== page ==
This week I read a little bit from John Calvin's Institutes. I also ready a bit from Herodotus' Histories. I have to admit, I enjoy Herodotus much more than Calvin. I've been working on a blog post about Calvin, but I hesitate to publish because it will offend. I don't identify with Calvin. He doesn't represent the Christian faith as I see read it from the pages of the Bible. I do identify with Herodotus. He writes, I think, historical fiction – that is to say he embellishes the tale to emphasize the irony of life and death and fate. Herodotus struggles to understand the world without saying aloud, "The gods must be crazy." Calvin presumes to invent a god who is crazy, impose him upon the world, and burn at the stake those who disbelieve him (google "Servetus").

I haven't given Calvin a second thought for years, but recently read a research summary from Barna ( Is There a "Reformed" Movement in American Churches? ). I am annoyed that a segment of Christianity still associates itself with Calvin. Aside from the despicable Westboro Baptist Church in Topeka, KS, I doubt that Calvin would give passing grades to many churches in America. Would Calvin really lend his name to churches who do not exhibit his murderous rage? Why then, would churches identify themselves according to Calvin? Do people actually read Calvin before proclaiming themselves Calvinist?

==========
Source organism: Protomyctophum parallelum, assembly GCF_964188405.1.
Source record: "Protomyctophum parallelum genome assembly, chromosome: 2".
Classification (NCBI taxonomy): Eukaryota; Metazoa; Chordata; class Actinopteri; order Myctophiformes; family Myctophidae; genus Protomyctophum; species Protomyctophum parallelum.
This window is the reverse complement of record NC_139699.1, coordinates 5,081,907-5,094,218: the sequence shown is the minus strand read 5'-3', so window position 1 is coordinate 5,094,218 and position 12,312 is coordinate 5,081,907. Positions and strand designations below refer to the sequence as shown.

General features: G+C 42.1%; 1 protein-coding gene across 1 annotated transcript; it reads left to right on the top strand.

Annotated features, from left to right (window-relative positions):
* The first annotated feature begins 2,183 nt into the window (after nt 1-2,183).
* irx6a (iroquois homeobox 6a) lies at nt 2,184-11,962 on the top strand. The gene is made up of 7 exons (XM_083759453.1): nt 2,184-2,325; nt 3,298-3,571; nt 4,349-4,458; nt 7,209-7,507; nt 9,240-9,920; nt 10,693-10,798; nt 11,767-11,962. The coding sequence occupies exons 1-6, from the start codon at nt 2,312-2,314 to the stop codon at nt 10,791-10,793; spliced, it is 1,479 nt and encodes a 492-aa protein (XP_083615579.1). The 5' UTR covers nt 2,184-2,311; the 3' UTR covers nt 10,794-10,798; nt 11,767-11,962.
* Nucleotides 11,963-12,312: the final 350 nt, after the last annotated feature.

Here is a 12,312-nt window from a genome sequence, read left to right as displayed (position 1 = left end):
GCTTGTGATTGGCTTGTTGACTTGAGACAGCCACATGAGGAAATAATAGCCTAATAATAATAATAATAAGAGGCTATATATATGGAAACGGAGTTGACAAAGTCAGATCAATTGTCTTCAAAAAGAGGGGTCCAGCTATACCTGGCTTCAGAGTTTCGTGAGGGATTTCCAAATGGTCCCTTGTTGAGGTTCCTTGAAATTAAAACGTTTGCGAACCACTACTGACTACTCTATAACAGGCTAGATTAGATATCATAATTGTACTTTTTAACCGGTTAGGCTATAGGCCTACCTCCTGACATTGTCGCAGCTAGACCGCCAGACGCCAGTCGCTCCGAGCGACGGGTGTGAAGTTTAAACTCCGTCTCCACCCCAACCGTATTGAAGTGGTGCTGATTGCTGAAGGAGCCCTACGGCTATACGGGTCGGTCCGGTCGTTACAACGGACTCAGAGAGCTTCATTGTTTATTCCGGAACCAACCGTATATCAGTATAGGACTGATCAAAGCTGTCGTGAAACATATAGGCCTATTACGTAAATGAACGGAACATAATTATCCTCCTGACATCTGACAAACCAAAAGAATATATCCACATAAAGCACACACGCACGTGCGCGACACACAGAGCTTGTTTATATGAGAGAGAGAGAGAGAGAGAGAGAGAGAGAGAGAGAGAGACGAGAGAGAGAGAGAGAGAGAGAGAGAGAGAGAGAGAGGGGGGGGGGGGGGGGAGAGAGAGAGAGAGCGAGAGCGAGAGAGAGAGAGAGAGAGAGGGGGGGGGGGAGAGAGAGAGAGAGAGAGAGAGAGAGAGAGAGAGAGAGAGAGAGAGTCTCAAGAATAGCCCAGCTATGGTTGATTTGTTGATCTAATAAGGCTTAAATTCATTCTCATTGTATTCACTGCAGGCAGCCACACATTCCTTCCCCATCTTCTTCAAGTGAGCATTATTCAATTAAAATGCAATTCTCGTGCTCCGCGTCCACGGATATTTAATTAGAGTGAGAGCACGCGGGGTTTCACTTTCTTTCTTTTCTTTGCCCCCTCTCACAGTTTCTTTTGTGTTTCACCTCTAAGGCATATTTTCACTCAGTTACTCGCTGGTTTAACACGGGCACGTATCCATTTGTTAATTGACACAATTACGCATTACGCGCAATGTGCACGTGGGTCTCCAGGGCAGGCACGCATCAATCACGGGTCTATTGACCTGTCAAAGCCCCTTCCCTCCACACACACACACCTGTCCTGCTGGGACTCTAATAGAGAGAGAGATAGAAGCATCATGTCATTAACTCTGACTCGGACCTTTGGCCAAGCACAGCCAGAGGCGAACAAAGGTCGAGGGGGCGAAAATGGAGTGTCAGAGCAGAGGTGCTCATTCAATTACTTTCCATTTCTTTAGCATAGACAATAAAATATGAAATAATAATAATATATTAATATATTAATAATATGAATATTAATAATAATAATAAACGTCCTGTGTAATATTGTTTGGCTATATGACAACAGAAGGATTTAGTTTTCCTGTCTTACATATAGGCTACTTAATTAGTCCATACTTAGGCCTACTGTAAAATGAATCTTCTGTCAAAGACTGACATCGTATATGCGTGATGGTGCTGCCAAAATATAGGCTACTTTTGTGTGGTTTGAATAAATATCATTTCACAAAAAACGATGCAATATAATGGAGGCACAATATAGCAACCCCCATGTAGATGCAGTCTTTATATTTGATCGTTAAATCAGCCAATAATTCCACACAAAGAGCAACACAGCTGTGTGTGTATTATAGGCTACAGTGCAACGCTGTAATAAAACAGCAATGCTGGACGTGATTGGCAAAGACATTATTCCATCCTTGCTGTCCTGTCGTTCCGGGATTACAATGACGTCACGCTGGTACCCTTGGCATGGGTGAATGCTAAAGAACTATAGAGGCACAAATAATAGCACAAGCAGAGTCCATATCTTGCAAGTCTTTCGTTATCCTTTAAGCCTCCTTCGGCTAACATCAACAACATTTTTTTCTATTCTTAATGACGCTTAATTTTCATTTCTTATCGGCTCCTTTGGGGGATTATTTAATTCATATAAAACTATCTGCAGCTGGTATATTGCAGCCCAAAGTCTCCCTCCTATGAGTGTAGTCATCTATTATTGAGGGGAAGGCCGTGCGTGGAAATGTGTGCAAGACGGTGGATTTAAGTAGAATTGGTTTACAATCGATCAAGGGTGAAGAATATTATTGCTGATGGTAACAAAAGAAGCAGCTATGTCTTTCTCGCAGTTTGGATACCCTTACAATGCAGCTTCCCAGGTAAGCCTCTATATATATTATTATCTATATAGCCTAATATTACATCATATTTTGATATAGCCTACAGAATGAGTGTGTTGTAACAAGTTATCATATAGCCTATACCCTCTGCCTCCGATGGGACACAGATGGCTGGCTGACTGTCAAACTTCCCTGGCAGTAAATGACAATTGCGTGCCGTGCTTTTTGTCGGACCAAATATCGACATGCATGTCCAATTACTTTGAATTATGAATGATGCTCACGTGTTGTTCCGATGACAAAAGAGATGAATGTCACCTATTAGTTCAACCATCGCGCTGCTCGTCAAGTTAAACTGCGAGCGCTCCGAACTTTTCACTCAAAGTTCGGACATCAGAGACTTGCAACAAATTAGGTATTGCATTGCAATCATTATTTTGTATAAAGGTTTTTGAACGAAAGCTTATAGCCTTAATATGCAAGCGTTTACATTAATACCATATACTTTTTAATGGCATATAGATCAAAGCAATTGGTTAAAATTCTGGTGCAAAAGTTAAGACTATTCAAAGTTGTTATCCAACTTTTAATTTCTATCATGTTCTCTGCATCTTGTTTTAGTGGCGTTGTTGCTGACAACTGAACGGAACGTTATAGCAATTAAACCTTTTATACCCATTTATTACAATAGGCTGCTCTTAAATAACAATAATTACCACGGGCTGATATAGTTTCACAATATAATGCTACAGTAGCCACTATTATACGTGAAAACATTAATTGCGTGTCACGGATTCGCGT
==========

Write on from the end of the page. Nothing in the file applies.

The Apostle Paul asks, "Is Christ divided? Was [Calvin] crucified for you? Were you baptized into the name of [Calvin]?" (1 Corinthians 1:13) So I took some liberty with that translation, but the point is can we really label Christianity according to sect? By doing so, we offend Christ.

In a more general sense, organized church frustrates me because you just can't from point A to point B – point A being Scripture and point B being everything that happens in a church building on Sunday morning. I'm also puzzled by folks that say that the New Testament does not prescribe church practices. It seems to me that the New Testament just doesn't prescribe their practices, and so they jump through hoops to dismiss the prescriptive practices in the New Testament.

They say that the Book of Acts is descriptive; not prescriptive. OK, maybe, but Acts describes what the Apostles did, and that sounds like a reasonable model to emulate. Good enough for Peter
might be good enough for us. Even if you discard the Book of Acts, Paul is emphatic regarding church practices in 1 Corinthians 14:37, "If anybody thinks he is a prophet or spiritually gifted, let him acknowledge that what I am writing to you is the Lord's command." Read 1 Corinthians 14:26-40. That's prescriptive!

Does your dispensational predilection make you uncomfortable with Paul's directive? ("Was [Clarence Larkin] crucified for you?") Perhaps Paul's instructions had an expiry date in margins of the original autographs? Not OK, but what about Jesus' teaching in Matthew 23:8-12?